Young Koreans look for alternative ways to borrow money
Koreans in their 20s and 30s have taken out a total of 62 trillion won ($53 billion) in so-called minus bankbook loans in the three years of the Moon Jae-in administration, indicating that young people are seeking alternative ways to raise money for real estate and stock investment as traditional bank loans have become more restrictive.
Minus bankbook loans are a short-term debt offset against an existing parent account, operating similarly to a prearranged overdraft.
According to the office of the main opposition People Power Party (PPP) lawmaker Kim Sang-hoon, based on data provided by the Financial Supervisory Service (FSS), 1.23 million minus bankbook loans were opened by people in their 20s and 30s at five commercial banks between 2017 and July 2019. That accounts for 36.5 percent of the 3.37 million minus bankbook loans created overall during the same period.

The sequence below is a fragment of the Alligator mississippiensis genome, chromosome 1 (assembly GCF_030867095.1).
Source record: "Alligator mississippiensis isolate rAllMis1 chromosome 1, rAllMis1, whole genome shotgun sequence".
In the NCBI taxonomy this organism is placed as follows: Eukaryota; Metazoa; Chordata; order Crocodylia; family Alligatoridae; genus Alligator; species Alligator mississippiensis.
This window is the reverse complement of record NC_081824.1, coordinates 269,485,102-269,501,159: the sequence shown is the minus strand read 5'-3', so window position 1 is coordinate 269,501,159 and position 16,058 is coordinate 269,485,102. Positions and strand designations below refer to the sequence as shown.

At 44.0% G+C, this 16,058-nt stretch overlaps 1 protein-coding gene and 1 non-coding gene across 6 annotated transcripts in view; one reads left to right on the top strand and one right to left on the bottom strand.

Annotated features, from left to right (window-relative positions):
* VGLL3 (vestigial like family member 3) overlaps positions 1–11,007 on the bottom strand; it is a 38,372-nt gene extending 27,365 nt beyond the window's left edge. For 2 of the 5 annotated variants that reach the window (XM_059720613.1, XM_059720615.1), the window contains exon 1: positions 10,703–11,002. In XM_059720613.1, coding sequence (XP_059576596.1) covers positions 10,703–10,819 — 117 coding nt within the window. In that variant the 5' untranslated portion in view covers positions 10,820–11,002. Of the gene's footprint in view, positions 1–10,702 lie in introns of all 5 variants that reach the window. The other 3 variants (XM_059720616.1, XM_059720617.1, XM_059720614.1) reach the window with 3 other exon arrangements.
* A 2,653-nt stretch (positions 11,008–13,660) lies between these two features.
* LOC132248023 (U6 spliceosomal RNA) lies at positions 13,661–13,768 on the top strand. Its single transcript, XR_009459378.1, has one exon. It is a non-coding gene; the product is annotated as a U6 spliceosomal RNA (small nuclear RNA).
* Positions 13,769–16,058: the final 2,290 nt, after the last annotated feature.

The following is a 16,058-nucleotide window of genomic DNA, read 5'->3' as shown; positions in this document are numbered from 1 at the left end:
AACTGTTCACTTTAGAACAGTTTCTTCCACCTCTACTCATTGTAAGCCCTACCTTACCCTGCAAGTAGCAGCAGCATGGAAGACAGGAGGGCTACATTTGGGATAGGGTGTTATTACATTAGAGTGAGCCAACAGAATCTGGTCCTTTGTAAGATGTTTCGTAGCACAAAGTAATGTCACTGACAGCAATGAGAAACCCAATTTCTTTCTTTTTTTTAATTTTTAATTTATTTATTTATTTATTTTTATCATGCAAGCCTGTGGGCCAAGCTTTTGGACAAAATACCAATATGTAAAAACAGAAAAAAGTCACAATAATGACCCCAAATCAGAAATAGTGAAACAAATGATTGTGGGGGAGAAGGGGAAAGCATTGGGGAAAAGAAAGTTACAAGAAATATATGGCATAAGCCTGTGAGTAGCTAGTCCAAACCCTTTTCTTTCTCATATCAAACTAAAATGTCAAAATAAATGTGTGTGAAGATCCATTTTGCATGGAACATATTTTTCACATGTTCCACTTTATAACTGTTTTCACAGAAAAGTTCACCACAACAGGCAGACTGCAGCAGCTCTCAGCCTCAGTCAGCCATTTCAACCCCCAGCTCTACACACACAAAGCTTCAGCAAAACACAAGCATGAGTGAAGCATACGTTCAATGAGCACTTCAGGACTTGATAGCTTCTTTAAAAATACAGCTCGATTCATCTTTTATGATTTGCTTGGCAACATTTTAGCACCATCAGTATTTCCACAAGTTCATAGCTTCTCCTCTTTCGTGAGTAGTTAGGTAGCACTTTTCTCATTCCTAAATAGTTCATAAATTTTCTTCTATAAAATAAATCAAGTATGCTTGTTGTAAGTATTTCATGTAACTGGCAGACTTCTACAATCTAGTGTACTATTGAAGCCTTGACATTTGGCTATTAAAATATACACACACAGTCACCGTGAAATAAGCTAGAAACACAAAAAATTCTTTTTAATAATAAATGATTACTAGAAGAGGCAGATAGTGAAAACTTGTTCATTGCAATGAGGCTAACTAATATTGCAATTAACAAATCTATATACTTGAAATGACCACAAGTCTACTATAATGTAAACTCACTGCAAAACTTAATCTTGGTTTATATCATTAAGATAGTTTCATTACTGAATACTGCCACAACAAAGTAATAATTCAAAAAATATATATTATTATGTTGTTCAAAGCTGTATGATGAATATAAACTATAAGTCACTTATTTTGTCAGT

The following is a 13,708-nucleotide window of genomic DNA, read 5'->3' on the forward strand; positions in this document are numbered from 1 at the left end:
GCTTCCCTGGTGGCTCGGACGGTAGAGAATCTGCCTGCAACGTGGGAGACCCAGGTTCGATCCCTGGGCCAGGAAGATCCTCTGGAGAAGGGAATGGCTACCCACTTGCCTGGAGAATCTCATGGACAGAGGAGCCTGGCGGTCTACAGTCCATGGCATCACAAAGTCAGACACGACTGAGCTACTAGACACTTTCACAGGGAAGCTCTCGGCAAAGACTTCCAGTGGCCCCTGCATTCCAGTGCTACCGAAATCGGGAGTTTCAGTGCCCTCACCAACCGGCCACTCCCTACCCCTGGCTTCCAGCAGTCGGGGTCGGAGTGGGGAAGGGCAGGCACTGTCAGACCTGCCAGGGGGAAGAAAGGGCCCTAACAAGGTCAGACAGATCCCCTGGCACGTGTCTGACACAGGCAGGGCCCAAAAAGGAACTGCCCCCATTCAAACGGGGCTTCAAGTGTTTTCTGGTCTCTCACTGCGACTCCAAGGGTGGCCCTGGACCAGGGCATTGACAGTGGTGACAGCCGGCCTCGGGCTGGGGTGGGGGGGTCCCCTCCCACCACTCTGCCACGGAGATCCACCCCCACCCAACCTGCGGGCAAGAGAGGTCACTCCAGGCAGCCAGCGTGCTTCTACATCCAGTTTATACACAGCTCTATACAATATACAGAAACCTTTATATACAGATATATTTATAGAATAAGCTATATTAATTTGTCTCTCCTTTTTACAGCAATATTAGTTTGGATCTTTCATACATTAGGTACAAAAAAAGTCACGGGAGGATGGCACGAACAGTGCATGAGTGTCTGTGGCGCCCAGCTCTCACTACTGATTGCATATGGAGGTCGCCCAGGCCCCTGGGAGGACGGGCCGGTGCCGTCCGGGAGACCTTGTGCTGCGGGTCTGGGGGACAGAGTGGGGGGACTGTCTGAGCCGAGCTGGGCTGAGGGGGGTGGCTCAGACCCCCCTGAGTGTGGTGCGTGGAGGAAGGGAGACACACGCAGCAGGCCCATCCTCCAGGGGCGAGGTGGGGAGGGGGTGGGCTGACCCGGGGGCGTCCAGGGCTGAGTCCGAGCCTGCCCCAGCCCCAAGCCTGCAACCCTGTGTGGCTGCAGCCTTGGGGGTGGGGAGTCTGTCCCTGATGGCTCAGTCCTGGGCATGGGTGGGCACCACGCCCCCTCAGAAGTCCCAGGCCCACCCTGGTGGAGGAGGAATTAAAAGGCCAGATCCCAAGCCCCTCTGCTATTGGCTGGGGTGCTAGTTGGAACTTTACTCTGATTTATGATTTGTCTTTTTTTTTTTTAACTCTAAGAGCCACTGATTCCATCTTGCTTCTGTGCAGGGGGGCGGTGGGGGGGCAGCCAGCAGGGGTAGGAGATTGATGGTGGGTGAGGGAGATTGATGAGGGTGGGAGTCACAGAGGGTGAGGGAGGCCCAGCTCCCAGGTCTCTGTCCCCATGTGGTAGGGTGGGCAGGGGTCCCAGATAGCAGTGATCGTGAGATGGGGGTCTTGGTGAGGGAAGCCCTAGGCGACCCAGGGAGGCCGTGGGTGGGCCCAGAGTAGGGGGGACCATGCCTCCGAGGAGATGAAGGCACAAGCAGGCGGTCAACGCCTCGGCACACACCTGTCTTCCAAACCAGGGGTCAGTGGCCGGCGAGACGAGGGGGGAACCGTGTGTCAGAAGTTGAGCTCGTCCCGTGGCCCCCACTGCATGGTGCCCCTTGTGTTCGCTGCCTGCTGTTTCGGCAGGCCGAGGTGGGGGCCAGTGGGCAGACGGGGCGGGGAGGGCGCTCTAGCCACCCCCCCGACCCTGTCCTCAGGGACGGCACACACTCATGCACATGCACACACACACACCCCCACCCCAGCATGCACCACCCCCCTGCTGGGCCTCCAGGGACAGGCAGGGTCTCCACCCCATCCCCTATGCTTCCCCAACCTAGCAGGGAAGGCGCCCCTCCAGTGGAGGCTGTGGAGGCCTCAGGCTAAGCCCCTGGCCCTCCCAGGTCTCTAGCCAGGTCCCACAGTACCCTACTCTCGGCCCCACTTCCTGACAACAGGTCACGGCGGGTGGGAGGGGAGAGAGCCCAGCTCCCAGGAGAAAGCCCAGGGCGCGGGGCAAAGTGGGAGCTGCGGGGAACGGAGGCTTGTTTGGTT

In 2017, minus bankbook loans taken out by people in their 20s and 30s amounted to 15.87 trillion won. That rose to 15.9 trillion won by the end of 2018 and exceeded 16 trillion won in 2019. As of July this year, it has already reached 14.2 trillion won.
The lawmaker’s office particularly noted the sharp rise of such loans among people in their 20s.
Newly opened minus bankbook loans by people in their 20s have risen to 82,538 as of last year, up from 66,936 in 2017.
The maximum amount that could be withdrawn from minus bankbook accounts has risen from 2.26 trillion won in 2017 to 2.63 trillion won as of 2019.
Overdue payments by those in their 20s have also significantly increased.
Overdue payments of minus bankbook loans by those in their 20s in 2017 amounted to 1.27 billion won. By the end of 2019, that figure had risen to 1.69 billion won. As of the first seven months of this year, 1.3 billion won is still owed.
“Amid the loan restrictions applied under the Moon Jae-in government, young people have been aggressively seeking out loans as housing prices continue to rise while they also struggle from jobs,” said lawmaker Kim. “They are also borrowing loans to invest in the stock market.”
Kim said the younger generation will undoubtedly face a larger debt burden, especially compared to older age groups as they have relatively smaller assets and income if the current sluggish economy continues.
BY LEE HO-JEONG [email@example.com]